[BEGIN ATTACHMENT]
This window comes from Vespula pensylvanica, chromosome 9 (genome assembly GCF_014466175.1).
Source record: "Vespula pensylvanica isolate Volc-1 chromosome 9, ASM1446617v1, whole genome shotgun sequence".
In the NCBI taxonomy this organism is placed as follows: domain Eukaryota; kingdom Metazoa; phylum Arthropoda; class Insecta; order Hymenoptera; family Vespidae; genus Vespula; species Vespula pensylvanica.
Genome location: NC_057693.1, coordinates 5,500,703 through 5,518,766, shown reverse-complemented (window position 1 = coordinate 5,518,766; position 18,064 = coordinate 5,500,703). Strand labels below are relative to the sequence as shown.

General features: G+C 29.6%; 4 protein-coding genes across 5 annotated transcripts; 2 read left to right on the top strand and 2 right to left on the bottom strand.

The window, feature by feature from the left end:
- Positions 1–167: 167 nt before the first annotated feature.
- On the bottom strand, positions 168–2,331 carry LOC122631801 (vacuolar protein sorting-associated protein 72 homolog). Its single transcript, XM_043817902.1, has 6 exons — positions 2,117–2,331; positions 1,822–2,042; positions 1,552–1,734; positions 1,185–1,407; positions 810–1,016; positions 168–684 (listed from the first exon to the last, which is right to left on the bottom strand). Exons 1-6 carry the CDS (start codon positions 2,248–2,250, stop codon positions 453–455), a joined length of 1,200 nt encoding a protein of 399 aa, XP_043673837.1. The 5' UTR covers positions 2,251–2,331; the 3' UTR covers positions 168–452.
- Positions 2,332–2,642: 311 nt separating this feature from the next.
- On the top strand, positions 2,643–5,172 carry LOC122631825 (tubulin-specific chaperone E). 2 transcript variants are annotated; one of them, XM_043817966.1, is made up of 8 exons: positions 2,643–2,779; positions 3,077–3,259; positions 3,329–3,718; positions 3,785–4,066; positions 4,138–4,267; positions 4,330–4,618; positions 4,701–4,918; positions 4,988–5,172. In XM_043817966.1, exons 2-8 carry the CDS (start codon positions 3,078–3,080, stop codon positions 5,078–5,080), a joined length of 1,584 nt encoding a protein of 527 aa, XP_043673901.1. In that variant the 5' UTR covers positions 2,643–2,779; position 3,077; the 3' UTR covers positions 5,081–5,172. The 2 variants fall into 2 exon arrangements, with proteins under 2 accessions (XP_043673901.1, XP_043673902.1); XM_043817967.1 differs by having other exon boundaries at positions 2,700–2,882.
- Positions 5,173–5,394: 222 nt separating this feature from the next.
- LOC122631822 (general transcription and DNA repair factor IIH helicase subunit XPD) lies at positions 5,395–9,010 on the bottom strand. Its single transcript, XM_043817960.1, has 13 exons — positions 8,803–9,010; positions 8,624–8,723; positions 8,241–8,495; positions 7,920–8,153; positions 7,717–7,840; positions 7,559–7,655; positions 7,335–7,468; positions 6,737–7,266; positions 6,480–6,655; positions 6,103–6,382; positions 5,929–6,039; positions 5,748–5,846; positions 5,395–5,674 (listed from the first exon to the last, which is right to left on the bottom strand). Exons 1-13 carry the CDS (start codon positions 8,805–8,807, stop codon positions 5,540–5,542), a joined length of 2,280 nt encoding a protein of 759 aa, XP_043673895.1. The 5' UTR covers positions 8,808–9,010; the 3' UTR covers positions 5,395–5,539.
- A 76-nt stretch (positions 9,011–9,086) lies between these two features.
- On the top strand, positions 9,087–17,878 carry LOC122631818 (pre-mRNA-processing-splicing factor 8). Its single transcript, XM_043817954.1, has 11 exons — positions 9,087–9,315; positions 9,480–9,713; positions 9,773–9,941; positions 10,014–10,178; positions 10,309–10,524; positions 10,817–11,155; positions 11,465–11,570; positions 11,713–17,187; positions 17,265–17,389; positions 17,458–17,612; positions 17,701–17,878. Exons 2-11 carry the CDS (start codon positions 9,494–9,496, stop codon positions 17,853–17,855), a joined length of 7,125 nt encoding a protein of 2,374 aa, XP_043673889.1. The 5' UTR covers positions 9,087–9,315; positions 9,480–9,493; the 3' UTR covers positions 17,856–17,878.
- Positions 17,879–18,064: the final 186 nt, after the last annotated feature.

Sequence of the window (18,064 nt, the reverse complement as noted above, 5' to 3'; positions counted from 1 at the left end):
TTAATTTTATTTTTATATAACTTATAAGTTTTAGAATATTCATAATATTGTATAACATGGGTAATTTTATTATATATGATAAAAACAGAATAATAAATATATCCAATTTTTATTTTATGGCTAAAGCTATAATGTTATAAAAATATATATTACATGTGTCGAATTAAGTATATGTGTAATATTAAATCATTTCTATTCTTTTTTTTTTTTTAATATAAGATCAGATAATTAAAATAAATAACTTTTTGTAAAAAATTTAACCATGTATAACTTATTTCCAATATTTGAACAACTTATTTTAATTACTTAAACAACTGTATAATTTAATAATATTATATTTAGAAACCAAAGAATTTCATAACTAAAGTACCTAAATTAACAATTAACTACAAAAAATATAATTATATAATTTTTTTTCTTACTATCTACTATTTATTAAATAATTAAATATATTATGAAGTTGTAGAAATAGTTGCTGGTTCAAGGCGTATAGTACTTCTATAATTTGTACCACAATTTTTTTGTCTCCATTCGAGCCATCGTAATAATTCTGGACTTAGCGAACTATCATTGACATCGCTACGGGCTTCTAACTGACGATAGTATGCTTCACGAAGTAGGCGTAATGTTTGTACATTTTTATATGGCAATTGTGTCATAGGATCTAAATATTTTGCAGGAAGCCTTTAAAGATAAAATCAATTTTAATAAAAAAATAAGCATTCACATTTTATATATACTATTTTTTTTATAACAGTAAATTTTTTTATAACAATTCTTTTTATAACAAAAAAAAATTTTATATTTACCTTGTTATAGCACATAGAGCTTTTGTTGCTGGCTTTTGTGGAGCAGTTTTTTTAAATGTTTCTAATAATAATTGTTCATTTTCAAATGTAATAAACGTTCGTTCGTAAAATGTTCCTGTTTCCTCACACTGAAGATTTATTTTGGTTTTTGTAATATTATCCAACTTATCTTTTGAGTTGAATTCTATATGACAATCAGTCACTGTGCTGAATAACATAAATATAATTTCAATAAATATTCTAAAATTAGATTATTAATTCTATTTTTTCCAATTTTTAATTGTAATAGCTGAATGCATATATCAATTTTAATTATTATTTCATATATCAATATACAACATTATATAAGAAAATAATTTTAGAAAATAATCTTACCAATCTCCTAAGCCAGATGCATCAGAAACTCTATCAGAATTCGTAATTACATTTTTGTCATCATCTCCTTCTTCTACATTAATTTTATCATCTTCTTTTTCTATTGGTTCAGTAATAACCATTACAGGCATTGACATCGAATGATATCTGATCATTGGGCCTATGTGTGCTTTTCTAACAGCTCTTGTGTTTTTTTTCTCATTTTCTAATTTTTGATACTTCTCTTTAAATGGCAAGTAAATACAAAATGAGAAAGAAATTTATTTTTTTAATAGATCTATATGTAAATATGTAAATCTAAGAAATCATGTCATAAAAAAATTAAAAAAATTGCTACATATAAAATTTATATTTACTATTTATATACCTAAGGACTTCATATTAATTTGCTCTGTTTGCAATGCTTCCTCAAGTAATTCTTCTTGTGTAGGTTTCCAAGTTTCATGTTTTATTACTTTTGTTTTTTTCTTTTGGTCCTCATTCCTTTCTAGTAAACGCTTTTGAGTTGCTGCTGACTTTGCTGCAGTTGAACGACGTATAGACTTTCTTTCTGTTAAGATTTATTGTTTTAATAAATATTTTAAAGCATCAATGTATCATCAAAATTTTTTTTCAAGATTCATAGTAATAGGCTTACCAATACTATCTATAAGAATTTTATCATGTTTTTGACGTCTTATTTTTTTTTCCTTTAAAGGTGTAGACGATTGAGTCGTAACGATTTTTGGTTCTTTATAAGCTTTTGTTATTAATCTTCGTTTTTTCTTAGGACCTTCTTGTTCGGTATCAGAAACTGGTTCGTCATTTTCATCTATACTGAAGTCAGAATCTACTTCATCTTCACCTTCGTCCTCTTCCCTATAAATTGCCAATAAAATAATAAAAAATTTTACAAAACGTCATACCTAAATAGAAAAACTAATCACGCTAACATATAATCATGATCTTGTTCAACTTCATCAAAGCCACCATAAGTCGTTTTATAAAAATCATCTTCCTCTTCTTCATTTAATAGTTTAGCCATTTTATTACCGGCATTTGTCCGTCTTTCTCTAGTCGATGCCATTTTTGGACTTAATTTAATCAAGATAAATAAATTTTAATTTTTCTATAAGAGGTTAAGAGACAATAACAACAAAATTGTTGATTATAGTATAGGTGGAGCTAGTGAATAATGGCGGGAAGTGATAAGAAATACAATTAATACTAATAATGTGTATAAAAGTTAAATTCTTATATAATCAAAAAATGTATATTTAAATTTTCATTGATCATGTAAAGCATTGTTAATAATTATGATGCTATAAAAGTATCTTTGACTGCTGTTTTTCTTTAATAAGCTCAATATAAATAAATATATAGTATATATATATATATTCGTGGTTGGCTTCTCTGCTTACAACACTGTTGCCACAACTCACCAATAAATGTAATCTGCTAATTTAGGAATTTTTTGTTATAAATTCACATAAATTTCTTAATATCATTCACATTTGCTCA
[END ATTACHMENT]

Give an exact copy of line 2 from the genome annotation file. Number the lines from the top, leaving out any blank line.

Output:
Source record: "Vespula pensylvanica isolate Volc-1 chromosome 9, ASM1446617v1, whole genome shotgun sequence".